If you are heading down to Patagonia you would be crazy to miss the Cerro Castillo trek. Located in the lesser known Cerro Castillo National Reserve, Cerro Castillo or 'Castle Hill' is a mountain adorned with sharp basalt cliffs that make it look a bit like a castle. Described by some as the ‘new Torres del Paine’, completing this trek is certainly no easy task, but is an incredibly gratifying experience. Those who take it on will have a range of different landscapes to admire as they walk, from gentle green hills to magnificent craggy, basalt cliffs, dusted with snow.
Those willing to undertake the Cerro Castillo trek can expect vivid turquoise lakes, dense pine forest, irregularly-shaped mountain peaks and some exceptional panoramic views. Be sure to charge your camera up and take a spare battery pack before you head off, you’re going to want to capture this.
Now that you’ve decided you want to do this circuit, here are some key facts you should know before you head off.
|Start/end locations:||Start and finish in Villa Cerro Castillo.|
|Trek difficulty:||Very difficult. Only those with substantial trekking experience and a good level of fitness should attempt the Cerro Castillo trek.|
|Trek duration:||Between 3–4 days (62km)|
|Remoteness:||Very remote. This trek really is in the middle of nowhere.|
|Best season:||December – February, during the southern hemisphere summer. The trek can be done outside of this window but the closer to winter you go, the worse the conditions will be and the less pleasant the trek.|
|Permit required:||No, but there is an entry fee of 5,000 pesos for the park.|
Day 1: Leave Villa Cerro Castillo and get to Las Horquetas either by bus or private car. From here, the national reserve entrance is about 13km of easy, flat walking. When you get to the entrance, pay the entry fee and then walk 2 more kilometres until you get to Campamento Portezuelo. Camp here. There is also an option to camp at the very entrance of the park but very few people choose to camp there because of the lack of water source.
Day 2: From Campamento Portezuelo you will then walk for about 4km before climbing the El Penon pass, which reaches a height of 1676m. After completing the pass, it is just under 2 hours to the El Bosque campsite and another hour from there to Laguna Castillo campsite. You can choose where to camp. Laguna Castillo tends to be a more popular choice because of its proximity to the lagoon.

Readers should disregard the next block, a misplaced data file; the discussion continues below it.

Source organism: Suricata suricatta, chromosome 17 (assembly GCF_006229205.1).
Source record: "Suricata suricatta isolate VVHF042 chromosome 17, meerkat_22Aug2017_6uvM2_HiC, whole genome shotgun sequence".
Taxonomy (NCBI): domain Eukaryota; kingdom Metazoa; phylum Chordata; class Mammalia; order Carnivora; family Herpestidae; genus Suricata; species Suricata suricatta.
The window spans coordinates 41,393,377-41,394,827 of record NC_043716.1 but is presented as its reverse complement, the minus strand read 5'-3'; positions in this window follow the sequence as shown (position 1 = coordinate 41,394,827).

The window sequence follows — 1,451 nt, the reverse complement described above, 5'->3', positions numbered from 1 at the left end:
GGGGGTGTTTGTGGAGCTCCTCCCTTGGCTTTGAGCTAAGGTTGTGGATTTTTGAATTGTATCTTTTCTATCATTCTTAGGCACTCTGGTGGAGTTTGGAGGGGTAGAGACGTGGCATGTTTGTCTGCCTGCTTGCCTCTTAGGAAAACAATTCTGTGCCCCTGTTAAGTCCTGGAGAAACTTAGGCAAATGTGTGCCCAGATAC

Day 3: Take some time to admire the beautiful Laguna Castillo before heading off. After some ups and downs, you will eventually get to Campamento Neozelandes. From here you can check out the Glacier de Circo – a magnificent glacier.
Day 4: Today is nice and easy, with just a few hours of downhill walking back to Villa Cerro Castillo. Challenge completed.
If a four-day hike seems like a bit much for you or you’re running low on time then don’t panic. There is still a way for you to experience the Cerro Castillo. Not many people are aware of this but there is actually a day hike you can do in Cerro Castillo. The day hike takes around 6 hours and shows you some of the highlights of the Cerro Castillo trek.
The ascent can be pretty tricky, especially given the sections of exposed cliff that have high winds and nothing but loose rocks to walk across. Nevertheless, at the top you will get to see the stunning lagoon (Laguna Cerro Castillo) and it will make all that precarious walking worthwhile. Naturally, the descent is much easier.
You will first need to fly from Santiago down to Coyhaique. LAN and Sky Airline provide regular flights for this route. From Coyhaique, catch a bus heading south towards Cochrane and tell them you want to get off at Villa Cerro Castillo. This is where you will base yourself and buy your supplies before starting the trek.
- Be sure to bring plenty of sun cream and bug spray. You will need both of these things whether you do the full trek or just the day hike. For more information, read our guide to equipment needed when trekking.
- While you don’t need a special permit, you will need to pay 5,000 pesos to enter the national park.
- Having a basic level of Spanish will help you a lot, particularly if you want to do this trek without a guide, as you may need to ask for directions and plan your route in the town before you set off.
- The weather can change in a heartbeat so prepare for blazing sunshine and torrential rain as well as strong winds and potential sleet.
- The only accommodation option is camping so make sure you have a strong tent that can withstand the extreme conditions.
- The infrastructure hasn’t been fully developed yet so you will need to be as independent as possible.
The Cerro Castillo Trek is one of Chile’s, or perhaps, one of Patagonia's most formidable trekking routes. It is tough and exhausting, but those who can cope with it will reap the benefits. Glorious scenery, fresh mountain air and an overwhelming sense of accomplishment are just some of the perks of this trek. This is sure to be an experience of a lifetime.
Since Patagonia is notorious for unpredictable weather, do check up on the best time to visit Patagonia before planning your tour. Click on the link for more information on tours available in Patagonia.